Vertical sundial

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The vertical sundial is a sundial with a vertical dial . It is usually located on a building wall, where there is often free space and should be embellished. It is therefore the most common sundial.

Vertical sundial with pole rod for true local time on a wall slightly deviating from the west (the scale contains one more hour line for the afternoon than for the morning)


In contrast to the horizontal sundial, this is not an all-day sundial . For the longest time (on the northern half of the earth) a wall facing south is illuminated by the sun, namely 12 hours on the days of the equinox . On the longer summer days it is even less than 12 hours, and the early morning and late evening hours can be shown on a north wall sundial . With a corresponding limitation of the display time, any wall can be fitted with a vertical sundial. An east or west sundial shows between sunrise and noon ( true local time ) or between noon and sunset. Twin sundials, which combine east and west sundials, can occasionally be found in large courtyards of castles or monasteries.


If the wall points due south, the dial is symmetrical and the following equation applies:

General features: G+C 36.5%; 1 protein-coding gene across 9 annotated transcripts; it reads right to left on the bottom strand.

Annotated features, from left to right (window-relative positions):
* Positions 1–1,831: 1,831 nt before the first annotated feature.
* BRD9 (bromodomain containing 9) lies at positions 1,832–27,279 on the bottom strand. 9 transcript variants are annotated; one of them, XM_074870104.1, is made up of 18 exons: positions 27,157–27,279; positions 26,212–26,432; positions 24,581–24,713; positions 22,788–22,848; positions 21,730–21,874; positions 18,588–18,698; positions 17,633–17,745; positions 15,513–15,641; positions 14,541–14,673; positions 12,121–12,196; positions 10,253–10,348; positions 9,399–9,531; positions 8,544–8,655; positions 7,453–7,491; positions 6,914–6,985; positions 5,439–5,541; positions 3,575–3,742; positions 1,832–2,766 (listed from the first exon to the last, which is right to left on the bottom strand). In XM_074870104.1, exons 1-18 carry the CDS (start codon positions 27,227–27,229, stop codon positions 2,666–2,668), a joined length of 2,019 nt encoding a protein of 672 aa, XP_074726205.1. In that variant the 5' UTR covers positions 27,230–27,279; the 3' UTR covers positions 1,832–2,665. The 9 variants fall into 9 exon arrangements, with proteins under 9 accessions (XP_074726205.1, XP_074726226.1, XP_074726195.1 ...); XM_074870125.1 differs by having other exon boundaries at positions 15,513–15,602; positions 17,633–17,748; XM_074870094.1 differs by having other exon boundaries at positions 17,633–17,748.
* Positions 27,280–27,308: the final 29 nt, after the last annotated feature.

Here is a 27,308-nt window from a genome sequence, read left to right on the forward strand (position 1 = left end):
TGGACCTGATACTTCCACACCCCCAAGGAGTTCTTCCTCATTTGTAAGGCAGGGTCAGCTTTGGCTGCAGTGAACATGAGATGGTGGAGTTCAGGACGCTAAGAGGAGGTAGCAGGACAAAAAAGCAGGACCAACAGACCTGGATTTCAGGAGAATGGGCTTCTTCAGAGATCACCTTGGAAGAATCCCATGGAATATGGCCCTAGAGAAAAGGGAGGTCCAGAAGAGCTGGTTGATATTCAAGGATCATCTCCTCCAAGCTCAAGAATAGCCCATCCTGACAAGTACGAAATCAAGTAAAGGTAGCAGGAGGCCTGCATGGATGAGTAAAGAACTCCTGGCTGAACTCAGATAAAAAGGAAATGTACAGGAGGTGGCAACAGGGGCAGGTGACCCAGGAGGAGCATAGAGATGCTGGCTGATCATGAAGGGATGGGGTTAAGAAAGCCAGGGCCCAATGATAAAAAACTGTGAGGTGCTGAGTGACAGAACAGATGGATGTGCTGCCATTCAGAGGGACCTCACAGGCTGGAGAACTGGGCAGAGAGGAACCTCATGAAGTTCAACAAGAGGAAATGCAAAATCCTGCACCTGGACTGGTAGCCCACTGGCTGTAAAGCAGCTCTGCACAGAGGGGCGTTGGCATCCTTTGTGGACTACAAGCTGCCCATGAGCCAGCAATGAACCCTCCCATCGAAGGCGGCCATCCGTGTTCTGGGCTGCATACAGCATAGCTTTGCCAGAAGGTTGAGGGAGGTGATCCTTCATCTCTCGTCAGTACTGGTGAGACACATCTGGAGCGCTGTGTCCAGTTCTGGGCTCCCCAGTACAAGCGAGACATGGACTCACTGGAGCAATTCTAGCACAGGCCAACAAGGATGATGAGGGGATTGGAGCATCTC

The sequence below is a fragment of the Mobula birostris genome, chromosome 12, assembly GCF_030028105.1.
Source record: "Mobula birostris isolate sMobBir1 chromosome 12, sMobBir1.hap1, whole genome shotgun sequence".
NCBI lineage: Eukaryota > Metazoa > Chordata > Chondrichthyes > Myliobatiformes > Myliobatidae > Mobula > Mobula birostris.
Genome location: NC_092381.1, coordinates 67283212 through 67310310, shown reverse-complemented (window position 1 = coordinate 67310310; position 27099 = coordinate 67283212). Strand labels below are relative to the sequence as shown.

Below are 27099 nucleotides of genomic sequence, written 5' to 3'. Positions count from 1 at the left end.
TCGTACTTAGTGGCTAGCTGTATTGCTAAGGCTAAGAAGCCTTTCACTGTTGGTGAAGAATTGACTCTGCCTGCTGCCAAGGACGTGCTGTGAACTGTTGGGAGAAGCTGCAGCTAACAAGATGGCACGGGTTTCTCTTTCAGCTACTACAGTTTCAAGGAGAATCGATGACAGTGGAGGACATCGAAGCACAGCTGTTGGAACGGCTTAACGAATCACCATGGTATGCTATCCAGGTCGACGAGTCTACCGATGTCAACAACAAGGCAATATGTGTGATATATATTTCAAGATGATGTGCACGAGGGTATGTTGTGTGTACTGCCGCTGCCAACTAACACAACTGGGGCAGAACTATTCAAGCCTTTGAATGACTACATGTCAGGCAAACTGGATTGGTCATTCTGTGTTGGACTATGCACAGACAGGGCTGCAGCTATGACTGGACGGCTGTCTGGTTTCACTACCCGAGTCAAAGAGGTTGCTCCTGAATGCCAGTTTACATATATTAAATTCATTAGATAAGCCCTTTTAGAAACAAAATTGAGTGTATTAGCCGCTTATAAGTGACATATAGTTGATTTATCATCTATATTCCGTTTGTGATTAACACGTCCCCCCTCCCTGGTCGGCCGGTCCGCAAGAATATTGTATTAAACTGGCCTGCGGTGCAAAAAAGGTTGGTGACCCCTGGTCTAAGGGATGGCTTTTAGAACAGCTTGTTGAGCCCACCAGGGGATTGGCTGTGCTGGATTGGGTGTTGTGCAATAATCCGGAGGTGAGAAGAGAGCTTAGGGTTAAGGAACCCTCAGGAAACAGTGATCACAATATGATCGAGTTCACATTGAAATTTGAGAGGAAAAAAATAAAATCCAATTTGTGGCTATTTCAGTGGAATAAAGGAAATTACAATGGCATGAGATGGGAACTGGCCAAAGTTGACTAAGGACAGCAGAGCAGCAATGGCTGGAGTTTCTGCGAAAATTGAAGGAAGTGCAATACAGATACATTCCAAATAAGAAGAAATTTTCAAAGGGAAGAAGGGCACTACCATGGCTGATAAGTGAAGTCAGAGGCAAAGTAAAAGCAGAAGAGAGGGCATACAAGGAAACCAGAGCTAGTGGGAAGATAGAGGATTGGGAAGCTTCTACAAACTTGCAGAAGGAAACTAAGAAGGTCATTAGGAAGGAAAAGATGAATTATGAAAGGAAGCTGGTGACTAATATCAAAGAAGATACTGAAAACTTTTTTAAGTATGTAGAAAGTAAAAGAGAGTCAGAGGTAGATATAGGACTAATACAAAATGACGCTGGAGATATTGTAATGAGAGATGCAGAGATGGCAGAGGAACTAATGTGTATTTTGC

α is the angle between the hour line and the meridian (vertical) which, in addition to a function of the hour angle τ, is also one of the location constants Φ ( geographical latitude ). The angle α = 0 ° applies to the 12 o'clock line ( true local time ).

Most of the time the wall used does not point exactly south. It's twisted a little east or west. For the now asymmetrical scale the equation applies:

d is the angle of rotation of the wall (positive if it deviates from the west). The 12 o'clock line remains vertical (τ = 0 ° → α = 0 °).


Individual evidence

  1. Out of a total of 3341 sundials in Austria, 3161 are vertical sundials (status: January 1, 2006; Karl Schwarzinger: Catalog of fixed sundials in Austria. Austrian Astronomical Association , Vienna 2006).
  2. ^ Arnold Zenkert: Fascination Sundial. Verlag Harri Deutsch, Thun and Frankfurt am Main 2002, page 54.
  3. ^ Arnold Zenkert: Fascination Sundial. Verlag Harri Deutsch, Thun and Frankfurt am Main 2002, page 62.